Martu women from three western desert communities are working on country to undertake natural resource management (NRM) activities including surveys and monitoring.
Kanyirninpa Jukurrpa (KJ) facilitate the Martu women’s land management activities funded by Rangelands NRM, and approximately 180 Martu women from Jigalong, Parnngurr and Punmu have been employed on a part time basis over the past four years.
Fiona Webb, CfoC Program Coordinator from KJ said teams of up to eight women spend a week each month out on country, conducting their work on day trips out from the community, or in the case of overnight camps in conjunction with the KJ Ranger teams.
“The initial focus for the fondly named Mankarr (bilby) teams was fauna monitoring, with teams using a track based monitoring methodology to monitor plots in two to three locations per day within a 100km radius of the community,” Ms Webb said.
There are six threatened fauna species residing on Martu land that are monitored for presence/absence, as well as numerous pest and game species.
Alison McGilvray from the Department of Environment and Conservation (DEC) and Zan King from KJ developed Cybertracker sequences that allow Martu to have ownership over the process of gathering the relevant data, through visual representation of the focus questions.
Ms Webb said younger Martu find this technology stimulating whilst Martu elders are the communicators of the traditional knowledge required to gather accurate data.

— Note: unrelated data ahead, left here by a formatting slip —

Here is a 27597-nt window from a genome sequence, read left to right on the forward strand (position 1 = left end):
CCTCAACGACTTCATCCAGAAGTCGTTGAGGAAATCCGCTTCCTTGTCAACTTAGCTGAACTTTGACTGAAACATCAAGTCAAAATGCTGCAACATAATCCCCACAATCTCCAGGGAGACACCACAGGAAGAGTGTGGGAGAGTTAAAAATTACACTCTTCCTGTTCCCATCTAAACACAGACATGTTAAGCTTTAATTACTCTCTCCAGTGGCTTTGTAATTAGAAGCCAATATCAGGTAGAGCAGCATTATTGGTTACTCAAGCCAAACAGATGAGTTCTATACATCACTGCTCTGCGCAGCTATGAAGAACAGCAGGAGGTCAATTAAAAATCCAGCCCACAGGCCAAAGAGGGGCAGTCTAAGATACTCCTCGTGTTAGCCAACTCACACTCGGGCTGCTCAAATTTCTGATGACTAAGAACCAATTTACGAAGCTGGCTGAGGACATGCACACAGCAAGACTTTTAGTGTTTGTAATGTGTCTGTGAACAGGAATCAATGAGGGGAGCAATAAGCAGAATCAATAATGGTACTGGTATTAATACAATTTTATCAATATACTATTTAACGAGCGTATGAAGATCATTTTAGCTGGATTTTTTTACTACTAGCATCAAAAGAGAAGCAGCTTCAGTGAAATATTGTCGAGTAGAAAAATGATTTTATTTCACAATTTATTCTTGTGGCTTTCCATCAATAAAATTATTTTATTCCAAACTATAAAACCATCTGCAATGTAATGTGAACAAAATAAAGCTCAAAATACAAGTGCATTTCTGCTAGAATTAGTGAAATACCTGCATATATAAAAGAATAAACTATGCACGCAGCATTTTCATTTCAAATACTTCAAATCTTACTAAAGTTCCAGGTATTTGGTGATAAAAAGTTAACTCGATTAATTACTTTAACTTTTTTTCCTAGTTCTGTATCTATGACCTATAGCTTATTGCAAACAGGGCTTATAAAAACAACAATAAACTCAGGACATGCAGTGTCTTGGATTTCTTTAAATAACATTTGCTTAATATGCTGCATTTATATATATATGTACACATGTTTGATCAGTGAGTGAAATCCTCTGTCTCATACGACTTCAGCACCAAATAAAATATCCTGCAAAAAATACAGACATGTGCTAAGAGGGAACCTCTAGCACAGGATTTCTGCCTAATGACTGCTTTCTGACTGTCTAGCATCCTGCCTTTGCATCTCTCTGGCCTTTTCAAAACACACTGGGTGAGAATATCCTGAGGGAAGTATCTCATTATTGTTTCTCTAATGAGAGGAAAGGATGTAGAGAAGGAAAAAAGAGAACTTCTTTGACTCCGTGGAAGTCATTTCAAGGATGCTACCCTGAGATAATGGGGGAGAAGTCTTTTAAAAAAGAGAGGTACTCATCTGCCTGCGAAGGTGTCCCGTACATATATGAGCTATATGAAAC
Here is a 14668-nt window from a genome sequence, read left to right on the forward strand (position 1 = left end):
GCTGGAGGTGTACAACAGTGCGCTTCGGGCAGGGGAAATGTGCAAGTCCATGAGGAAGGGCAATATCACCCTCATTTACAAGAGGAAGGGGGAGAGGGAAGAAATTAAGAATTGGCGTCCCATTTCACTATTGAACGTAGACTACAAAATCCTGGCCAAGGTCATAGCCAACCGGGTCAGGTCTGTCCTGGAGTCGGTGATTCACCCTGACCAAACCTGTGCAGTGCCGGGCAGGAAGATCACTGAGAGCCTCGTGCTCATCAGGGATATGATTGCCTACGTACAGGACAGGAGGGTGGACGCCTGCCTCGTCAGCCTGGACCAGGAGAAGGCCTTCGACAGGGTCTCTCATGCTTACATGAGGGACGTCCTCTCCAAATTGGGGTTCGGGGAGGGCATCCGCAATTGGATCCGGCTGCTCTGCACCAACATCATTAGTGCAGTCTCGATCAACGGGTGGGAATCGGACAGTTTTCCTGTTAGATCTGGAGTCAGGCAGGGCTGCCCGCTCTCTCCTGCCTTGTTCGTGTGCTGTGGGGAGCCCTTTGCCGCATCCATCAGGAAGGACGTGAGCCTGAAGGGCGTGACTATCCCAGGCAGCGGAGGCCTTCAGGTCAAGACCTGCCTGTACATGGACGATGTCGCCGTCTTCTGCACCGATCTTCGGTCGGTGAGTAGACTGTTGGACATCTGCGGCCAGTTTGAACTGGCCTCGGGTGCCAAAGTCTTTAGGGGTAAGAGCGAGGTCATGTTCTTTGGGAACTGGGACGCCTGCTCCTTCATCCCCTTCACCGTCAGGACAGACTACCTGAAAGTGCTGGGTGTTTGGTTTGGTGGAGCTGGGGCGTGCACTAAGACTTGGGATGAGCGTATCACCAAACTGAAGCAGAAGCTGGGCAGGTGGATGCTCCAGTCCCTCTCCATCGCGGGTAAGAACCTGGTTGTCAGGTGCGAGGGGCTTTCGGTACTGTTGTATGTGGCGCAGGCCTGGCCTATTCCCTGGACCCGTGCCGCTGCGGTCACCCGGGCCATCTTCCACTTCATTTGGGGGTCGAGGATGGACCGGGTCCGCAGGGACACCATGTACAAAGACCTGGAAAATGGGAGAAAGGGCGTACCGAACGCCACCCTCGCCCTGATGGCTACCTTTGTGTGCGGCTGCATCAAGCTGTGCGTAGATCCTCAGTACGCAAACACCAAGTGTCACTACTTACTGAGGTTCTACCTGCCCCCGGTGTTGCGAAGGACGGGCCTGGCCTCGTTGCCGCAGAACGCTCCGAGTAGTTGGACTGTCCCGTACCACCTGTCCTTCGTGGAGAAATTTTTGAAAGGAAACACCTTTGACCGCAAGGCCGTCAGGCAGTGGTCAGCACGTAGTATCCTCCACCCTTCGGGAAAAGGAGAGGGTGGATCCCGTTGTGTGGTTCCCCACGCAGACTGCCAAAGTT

This program is really important as a lot of elders and young people get involved in coming out on country and learning about the old ways and other western ways, said Ivy Bidu (Parnngurr Mankarr team).
The women utilise their traditional ecological knowledge and receive training in western science to conduct the surveys and monitoring.
Over the years that the program has been running, activities have expanded to include waterhole monitoring and GPS mapping using the Oziexplorer software program, traditional burning of country, collection of oral histories, preservation of historical artefacts, team development, gathering data with camera traps and pest species location and hunting.
The program has been extremely successful in engaging Martu in contemporary NRM issues and is seen as a great way to share knowledge between generations.
Leah Robinson from Parnngurr said “My children join me on these trips and they learn from me about tracking and hunting.”
“When we go out again they can show me. It is really important for children to come out as they can have a job when they finish school,” she said.
For more information, contact Fiona Webb at KJ.